faulty balancing act

  1. 5,748 Posts.
    Aug. 10, 2003
    Editorial: Faulty balancing act

    Last week, US Secretary of State Colin Powell made one of his clearest statements yet that a temporary cease-fire on the part of terrorist groups is not enough.

    Speaking to the foreign press corps in Washington, Powell said, "We can't have a situation where, during a time of a cease-fire, those [terrorist] organizations are improving their capability, testing new weapons, or creating new factories in order to build more weapons. So we are looking for a concerted effort on the part of the Palestinian security officials to go after the infrastructure, the terrorist infrastructure that exists within the Palestinian community." This is an important statement, particularly in the light of reports that the US was beginning to be persuaded by the Palestinians that there was no need, or it was unrealistic to demand, the dismantling of the terrorist organizations.

    What is disturbing is that, in almost the same breath, Powell confirmed reports that the US was considering deducting from its economic assistance to Israel amounts related to Israel's construction of a security fence.

    Local wishful-thinking hinges on the hope that Congress wouldn't buy into the view that funds spent on the fence can be construed as financing settlements.

    Powell alluded to the fact that the guarantees, approved last April in the framework of the Emergency Supplemental Appropriations Act for covering costs incurred by the war in Iraq, specified that settlement expenditures will be deducted from the $9 billion guarantee total. But it will not be so simple to blame the Congress for such linkage.

    The No. 2 Democrat in the House of Representatives, Steny Hoyer, said in Israel this week that he will "work to defeat" any such deduction of assistance if it is proposed.

    Whether or not such a step is politically realistic, it is diplomatically unwise. The US position on the fence teaches a lesson that is unhelpful to the prospects for a successful peace process. The US position teaches the Palestinians that an old tactic that worked wonders for them during the Oslo period still works with the Bush administration. Back then, they found that they could distract from their own blatantly insufficient compliance with fundamental commitments such as arresting terrorists, confiscating weapons, and ending incitement by raising extraneous complaints about Israel. The same is true today.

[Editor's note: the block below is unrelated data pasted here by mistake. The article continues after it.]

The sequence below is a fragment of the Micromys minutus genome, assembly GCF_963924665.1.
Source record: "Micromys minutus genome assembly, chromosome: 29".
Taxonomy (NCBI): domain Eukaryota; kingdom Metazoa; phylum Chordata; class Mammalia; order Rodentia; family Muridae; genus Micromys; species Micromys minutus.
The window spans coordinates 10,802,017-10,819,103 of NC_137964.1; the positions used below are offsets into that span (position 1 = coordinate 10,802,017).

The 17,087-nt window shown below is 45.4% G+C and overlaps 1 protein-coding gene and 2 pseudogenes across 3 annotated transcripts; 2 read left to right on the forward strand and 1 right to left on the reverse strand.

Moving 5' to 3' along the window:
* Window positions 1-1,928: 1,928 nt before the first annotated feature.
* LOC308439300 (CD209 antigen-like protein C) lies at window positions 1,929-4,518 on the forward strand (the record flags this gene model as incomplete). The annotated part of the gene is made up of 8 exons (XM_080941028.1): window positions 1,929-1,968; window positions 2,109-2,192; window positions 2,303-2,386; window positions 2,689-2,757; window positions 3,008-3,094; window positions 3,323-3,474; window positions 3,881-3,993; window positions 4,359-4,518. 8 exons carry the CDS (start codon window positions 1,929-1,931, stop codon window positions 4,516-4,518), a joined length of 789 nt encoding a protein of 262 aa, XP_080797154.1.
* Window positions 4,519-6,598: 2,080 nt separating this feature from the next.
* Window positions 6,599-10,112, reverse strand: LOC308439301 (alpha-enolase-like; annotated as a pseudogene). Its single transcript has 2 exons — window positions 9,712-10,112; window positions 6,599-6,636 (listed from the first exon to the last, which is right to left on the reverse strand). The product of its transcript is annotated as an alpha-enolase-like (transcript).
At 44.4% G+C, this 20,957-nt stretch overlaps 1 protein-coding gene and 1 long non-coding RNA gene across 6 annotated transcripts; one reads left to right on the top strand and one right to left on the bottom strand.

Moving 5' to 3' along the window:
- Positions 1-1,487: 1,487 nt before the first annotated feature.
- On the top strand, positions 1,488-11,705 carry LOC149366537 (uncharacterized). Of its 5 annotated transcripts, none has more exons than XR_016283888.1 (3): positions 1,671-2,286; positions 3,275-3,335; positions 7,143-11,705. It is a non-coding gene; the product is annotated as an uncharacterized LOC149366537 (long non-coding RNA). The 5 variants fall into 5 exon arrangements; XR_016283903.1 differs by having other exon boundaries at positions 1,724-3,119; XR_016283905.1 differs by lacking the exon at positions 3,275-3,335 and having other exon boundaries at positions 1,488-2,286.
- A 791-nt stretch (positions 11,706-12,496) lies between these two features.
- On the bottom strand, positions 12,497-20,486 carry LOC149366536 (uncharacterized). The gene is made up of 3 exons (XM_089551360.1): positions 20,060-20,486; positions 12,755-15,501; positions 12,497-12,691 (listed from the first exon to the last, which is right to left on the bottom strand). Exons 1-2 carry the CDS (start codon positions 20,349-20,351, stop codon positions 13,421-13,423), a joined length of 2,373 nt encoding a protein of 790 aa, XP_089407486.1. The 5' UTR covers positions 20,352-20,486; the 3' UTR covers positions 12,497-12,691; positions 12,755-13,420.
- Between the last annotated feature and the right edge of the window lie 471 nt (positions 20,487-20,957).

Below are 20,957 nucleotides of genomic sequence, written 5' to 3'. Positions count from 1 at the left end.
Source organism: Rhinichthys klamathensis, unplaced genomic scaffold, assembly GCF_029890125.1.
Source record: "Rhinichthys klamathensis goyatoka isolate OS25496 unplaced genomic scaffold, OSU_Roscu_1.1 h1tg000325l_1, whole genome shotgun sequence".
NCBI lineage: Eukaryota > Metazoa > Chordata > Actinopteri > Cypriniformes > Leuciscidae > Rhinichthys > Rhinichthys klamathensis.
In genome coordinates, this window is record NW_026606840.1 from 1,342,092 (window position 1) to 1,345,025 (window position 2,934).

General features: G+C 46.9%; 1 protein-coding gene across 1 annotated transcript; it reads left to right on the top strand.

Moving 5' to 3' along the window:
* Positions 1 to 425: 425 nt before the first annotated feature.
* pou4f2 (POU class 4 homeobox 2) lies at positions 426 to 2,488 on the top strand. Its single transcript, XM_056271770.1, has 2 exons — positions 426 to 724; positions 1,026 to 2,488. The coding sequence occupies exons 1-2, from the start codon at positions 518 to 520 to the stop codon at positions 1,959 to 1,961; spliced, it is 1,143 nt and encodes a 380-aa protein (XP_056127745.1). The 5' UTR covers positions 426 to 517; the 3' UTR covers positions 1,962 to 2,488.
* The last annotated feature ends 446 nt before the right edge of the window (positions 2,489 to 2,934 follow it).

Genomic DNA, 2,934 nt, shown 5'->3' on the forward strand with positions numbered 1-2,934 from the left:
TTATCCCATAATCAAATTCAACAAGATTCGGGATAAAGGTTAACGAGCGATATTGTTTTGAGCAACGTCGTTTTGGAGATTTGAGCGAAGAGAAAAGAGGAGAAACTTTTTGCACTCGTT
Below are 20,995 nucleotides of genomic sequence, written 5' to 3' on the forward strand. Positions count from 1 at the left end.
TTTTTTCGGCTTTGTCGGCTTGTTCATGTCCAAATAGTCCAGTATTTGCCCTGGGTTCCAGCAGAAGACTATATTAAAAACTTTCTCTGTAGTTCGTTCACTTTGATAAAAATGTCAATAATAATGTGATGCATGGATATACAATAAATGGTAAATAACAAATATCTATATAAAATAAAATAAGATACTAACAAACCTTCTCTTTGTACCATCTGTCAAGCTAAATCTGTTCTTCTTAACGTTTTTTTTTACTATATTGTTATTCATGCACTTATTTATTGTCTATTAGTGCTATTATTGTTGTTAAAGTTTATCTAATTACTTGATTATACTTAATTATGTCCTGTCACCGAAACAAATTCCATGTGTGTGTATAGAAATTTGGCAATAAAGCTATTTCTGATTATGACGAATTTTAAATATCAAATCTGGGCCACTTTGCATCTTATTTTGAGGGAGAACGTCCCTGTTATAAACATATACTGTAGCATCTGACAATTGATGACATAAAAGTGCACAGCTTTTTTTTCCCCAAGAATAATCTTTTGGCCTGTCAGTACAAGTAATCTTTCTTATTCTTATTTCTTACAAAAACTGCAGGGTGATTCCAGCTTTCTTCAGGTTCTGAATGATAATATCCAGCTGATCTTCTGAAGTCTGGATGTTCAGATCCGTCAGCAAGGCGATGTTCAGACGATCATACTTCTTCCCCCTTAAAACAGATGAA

When the Palestinians raised the issue of the fence, the US response should have been: Don't raise issues outside the road map, and if you don't like the fence, stop forcing the Israelis to build it by keeping the threat of terrorism alive. Instead, the US took the Palestinian complaint and reflexively put it on Israel's doorstep.

    It's disingenuous to equate a defensive measure, outside road map parameters, to total Palestinian failure to carry out the most basic road map commitments. It smacks of a compulsion to balance critical comment, even where no balance exists in reality. How Israel in fact conducts its affairs seems almost besides the question. In an effort to produce artificial equivalence, Israel is reproached regardless of its gestures of goodwill, above and beyond road map stipulations, such as releasing hundreds of convicted terrorists. It's high time the State Department reflected on whether it dispatches the right messages by giving Israelis the impression that, no matter what they do, some pretext will be found to upbraid them.

    The same goes for using aid to twist an ally's arm. No assistance should be taken for granted and we never naively assume that no strings are attached. It is even expected that economic aid cannot be divorced from the recipient government's economic policy. But linking aid to an issue of self-defense raises the specter of double standards. Why is aid, for instance, not used to bring leverage on Egypt in matters of human rights or the unabashed dissemination of the most noxious anti-Semitism?

    To use loan guarantees to squeeze from Israel concessions that could well cost numerous Israeli lives is not only unconscionable. It is also counterproductive from America's point of view, because it reduces the pressure on the Palestinians to do what really matters, which is to dismantle the apparatus of terrorism.

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